So when I create a project, I try to create a whole universe for the album or the single with music and visuals together.

Srishti: Egypt is one of the oldest song-writing markets in the world. What is your opinion on preservation vs evolution, and which one is more important to you? How do you navigate through this in your approach to music-making?

Molotof: I think about the history of music as doors, and you can travel to any time or any period by listening to the music of that particular period. I also believe in evolution in music, and what we are making these days is the same as the old people wanted to make, but now we have more technology, so we approach their vision more and more. 

So, I try to understand the history of music and build from this point. This is why I am always studying the roots of music in the world, and I constantly find it all to be connected.

Srishti: What has been your most rewarding project to date?

Molotof: I tell everyone my life itself is the project; there is no specific project. Additionally, I am not waiting for a reward from any project. I focus on enjoying the journey and the music, not what I get from them. 

Srishti: Who are some artists and music scenes that inspire you vs those you listen to just because you enjoy them?

Molotof: I listen to music very randomly on Spotify, and when I like a song, I save it to my playlist and then I listen to all these different tracks from different genres together. Besides that, I focus on learning and discovering traditional music and discovering my roots. I studied the Oud instruments at the Arabic Music Institute in Cairo.

When I make music, I find myself inspired by the electronic music I listen to on Spotify and the traditional Egyptian music I continuously study. I blend and bring together all my inspirations.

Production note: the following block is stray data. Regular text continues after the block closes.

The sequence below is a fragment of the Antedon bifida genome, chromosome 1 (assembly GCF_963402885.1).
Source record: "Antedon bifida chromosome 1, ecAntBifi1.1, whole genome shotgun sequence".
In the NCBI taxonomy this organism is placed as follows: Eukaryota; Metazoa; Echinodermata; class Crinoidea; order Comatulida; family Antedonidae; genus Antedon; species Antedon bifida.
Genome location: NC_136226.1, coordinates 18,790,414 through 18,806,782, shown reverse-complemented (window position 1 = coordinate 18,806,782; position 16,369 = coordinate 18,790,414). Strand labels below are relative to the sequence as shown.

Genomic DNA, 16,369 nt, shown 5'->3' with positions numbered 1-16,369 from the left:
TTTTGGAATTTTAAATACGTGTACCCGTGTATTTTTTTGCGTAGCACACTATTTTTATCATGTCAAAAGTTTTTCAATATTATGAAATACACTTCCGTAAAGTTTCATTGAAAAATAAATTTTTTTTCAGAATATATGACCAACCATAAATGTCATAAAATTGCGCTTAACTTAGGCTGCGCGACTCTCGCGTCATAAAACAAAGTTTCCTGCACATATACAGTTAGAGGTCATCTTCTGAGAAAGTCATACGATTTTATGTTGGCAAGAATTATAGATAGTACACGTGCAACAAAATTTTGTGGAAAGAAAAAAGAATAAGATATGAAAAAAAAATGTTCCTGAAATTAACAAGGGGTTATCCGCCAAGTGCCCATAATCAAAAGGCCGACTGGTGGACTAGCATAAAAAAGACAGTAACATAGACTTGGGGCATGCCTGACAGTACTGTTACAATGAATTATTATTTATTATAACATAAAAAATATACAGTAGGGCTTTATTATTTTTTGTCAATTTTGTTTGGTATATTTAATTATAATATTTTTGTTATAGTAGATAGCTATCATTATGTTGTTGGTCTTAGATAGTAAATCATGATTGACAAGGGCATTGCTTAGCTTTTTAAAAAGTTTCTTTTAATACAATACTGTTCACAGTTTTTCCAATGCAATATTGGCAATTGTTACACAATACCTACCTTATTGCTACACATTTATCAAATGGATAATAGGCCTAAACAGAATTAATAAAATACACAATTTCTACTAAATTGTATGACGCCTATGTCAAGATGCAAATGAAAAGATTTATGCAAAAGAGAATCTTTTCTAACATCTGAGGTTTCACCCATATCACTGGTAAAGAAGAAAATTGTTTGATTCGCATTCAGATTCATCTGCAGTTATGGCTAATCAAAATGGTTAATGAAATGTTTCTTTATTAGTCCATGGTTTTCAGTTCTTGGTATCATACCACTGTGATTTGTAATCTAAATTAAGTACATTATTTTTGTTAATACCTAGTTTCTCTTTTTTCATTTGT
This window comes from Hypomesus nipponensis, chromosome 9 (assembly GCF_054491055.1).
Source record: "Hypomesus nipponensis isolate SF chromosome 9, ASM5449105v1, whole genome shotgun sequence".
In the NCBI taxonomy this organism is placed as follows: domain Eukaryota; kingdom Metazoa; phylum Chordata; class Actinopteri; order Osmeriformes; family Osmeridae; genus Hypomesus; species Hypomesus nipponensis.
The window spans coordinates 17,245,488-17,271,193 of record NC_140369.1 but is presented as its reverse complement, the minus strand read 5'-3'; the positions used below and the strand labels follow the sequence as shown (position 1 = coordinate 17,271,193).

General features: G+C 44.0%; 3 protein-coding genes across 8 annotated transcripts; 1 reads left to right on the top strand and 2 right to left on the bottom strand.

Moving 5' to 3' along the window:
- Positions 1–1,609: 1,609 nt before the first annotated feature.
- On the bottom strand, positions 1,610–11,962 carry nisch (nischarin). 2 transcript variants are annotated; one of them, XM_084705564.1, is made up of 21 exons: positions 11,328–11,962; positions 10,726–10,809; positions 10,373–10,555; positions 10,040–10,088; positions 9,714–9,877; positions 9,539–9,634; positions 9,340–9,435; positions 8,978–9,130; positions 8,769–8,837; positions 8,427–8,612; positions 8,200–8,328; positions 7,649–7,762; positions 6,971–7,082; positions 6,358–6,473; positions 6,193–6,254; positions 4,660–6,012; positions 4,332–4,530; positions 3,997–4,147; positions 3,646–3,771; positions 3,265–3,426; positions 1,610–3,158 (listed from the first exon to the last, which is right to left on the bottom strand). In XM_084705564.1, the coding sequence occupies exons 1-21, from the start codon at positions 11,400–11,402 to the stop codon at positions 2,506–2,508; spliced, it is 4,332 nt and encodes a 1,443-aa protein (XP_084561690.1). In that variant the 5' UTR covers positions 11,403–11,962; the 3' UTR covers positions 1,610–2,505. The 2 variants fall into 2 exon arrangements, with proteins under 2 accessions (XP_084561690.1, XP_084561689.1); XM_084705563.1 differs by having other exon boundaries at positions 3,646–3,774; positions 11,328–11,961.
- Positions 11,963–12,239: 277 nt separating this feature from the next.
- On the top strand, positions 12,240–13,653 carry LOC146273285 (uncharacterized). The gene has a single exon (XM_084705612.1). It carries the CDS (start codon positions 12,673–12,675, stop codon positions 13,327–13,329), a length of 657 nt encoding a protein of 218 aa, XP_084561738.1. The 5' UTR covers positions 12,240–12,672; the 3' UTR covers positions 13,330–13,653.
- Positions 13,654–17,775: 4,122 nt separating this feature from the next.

I also take a lot of inspiration from nature or the place that I am in while making the music, as I mentioned before about making Jaw Ard. I love to travel to areas that have preserved their nature in Egypt, such as Sinai and make music there because I discovered that traditional music is very connected to nature.

Srishti: What is the plan for the year? 

Molotof: This year, I am working on my new Album, “The Cow’s Belly”, which is inspired by my grandfather's novel about the history of Cairo. The idea is to focus on the roots, nature and the original sounds and cultures of Egypt and how all these original sounds are connected together across the world.

Srishti: What is one thing about the world that makes you happy?

Molotof: Music and nature.

Srishti: Who are a few artists everyone should look forward to this year that you think have huge potential?

Molotof: I want to encourage people to listen to their roots in music, and I found that the original sounds and culture have considerable potential to play an essential role in the future of music. I feel that we all have this need to come back to nature to understand ourselves as humans. There are a lot of great artists, and I hope for a great future for them. What will have huge potential is the original artists who don’t give up on the journey.

***Interview edited for clarity